Australian legal firm Maurice Blackburn Lawyers said in a Monday press release it would that day file a class action against casino operator Crown Resorts Ltd in the country’s Federal Court.
The law practice stated: “The class action centres on a sharp price drop of almost 14 percent on 17 October 2016, suffered by Crown shareholders in the aftermath of 18 Crown employees having been arrested and detained in China in relation to alleged gambling crimes.”
The class action has been filed on an open-class basis, meaning shareholders can still register to recover compensation regarding Crown Resorts shares purchased between February 6, 2015 and October 16, 2016.
In a Monday filing to the Australian Securities Exchange, Crown Resorts said it would “vigorously defend the proceeding”.
Maurice Blackburn Lawyers stated the Crown Resorts arrests in China were “significant for their impact on Crown’s future revenue from VIP gaming”.
The law firm added: “They also raised questions regarding Crown’s significant investment in its Sydney venture at Barangaroo, which had been spruiked as a VIP focused casino and luxury resort.”
Andrew Watson, the legal group’s national head of class actions, said in a prepared statement contained in the press release: “Shareholders should have been apprised of the risks that Crown was taking in China and the threat they posed to the company’s revenue streams.”
In August, Crown Resorts had reported that VIP turnover had plunged 39.7 percent year-on-year in the fiscal year ended June 30, 2017, coinciding with the arrest in China of some of the group’s VIP marketing team.
In a late October filing to the Australian bourse, the casino operator’s chairman John Alexander had said that it was “encouraging” that the firm’s VIP gambling turnover from July 1 to October 22 this year was only down 17 percent on the prior-year period.
Class action lawyer Mr Watson said in the Monday statement: “Chinese authorities could not have made the risks of marketing gambling [in mainland China] any plainer to Crown or other casino operators, yet Crown ignored these warnings.”
In August 2015, China News Service, an official mainland news agency, had reported that police departments in Jiangsu, Shanghai, Hebei and Beijing had conducted “crackdowns” on some agent networks in mainland China that promote gambling trips to South Korean casinos and that make commissions based on a percentage of gambling win or percentage of the amount wagered.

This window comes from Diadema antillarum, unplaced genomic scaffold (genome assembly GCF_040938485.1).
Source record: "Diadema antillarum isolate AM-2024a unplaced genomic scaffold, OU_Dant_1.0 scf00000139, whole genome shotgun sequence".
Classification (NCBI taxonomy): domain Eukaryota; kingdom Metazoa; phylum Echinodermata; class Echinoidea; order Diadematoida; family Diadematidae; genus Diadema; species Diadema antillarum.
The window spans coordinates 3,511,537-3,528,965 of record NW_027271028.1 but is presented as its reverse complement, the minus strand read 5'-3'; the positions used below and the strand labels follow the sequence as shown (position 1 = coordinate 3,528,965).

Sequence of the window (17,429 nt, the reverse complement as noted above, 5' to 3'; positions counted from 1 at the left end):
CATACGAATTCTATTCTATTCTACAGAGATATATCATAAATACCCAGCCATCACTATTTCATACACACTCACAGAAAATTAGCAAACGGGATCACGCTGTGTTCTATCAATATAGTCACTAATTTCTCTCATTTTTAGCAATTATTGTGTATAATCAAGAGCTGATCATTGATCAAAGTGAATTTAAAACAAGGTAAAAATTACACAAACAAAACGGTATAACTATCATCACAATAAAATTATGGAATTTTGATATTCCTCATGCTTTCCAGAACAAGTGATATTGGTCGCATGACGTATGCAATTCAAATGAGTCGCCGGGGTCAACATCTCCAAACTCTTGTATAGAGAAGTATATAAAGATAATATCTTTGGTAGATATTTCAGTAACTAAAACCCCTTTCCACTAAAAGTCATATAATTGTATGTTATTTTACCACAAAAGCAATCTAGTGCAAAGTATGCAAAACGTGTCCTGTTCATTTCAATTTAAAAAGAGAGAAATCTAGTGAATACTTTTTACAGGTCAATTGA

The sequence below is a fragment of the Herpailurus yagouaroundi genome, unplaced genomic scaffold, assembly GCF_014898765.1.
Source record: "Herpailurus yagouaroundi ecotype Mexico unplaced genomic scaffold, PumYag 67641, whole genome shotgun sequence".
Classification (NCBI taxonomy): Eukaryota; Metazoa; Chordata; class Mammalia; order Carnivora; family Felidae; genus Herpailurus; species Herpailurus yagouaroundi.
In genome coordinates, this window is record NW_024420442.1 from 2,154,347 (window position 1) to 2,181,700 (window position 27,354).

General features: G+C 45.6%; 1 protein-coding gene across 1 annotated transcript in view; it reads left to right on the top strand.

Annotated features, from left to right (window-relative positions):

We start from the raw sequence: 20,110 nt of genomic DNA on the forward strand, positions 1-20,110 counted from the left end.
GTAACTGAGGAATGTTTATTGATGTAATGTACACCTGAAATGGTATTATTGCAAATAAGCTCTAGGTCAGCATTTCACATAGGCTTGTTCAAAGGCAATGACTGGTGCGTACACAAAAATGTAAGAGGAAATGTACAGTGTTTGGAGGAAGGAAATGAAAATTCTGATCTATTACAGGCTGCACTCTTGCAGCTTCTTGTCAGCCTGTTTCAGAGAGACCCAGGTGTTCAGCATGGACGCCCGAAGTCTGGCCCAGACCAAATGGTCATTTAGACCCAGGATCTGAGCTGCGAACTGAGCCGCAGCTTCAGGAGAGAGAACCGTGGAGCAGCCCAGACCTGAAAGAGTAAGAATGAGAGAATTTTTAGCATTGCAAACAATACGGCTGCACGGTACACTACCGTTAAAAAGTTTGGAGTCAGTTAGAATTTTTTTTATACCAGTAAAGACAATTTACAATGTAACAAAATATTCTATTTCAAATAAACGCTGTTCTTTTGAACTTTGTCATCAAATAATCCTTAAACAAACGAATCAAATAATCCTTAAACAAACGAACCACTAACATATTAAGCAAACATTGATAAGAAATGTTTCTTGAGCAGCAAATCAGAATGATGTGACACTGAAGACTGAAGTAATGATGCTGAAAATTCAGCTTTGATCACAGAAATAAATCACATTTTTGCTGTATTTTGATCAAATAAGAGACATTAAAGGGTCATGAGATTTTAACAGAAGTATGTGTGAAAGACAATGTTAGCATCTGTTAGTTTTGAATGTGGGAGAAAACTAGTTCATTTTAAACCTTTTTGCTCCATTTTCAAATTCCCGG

The news agency also reported that the mainland’s Ministry of Public Security had started an operation called “Chain Break” – said to be aimed at disrupting foreign casinos’ access to money flows from China and those casinos’ links to individuals that scout for gamblers from China.
In June this year – following their detention in October 2016 by mainland Chinese authorities and their subsequent arrest – a number of Crown Resorts’ staff, including Jason O’Connor, executive vice president for international VIP business – pleaded guilty and were convicted by the Baoshan District Court in Shanghai of contravening China’s criminal law, and received prison sentences.
Maurice Blackburn Lawyers stated in its invitation to investors wishing to take part in the class action against Crown Resorts: “There is a compelling set of events suggesting that the company knew or should have known of the risks the Chinese environment posed to the company’s revenue streams, and therefore shareholders should have been apprised of those risks which should have been factored in to the share price.”
It stated: “Given the market reaction to the news once it became public was severe, with Crown shares falling almost 14 percent on a trading volume of over 10 million – almost 10 times the three-month average – in a single day, that information clearly was material to the share price and should have been disclosed earlier.”
This meant investors had paid “an inflated price” for Crown Resorts’ shares, said the law firm.
“It is that inflation that this potential class action will seek to recover on behalf of aggrieved shareholders,” added the practitioners.
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"The ICAC in Hong Kong has the authority to detain people or to arrest people. But being detained or arrested – and actually being charged – are completely different things"
Japanese gaming entrepreneur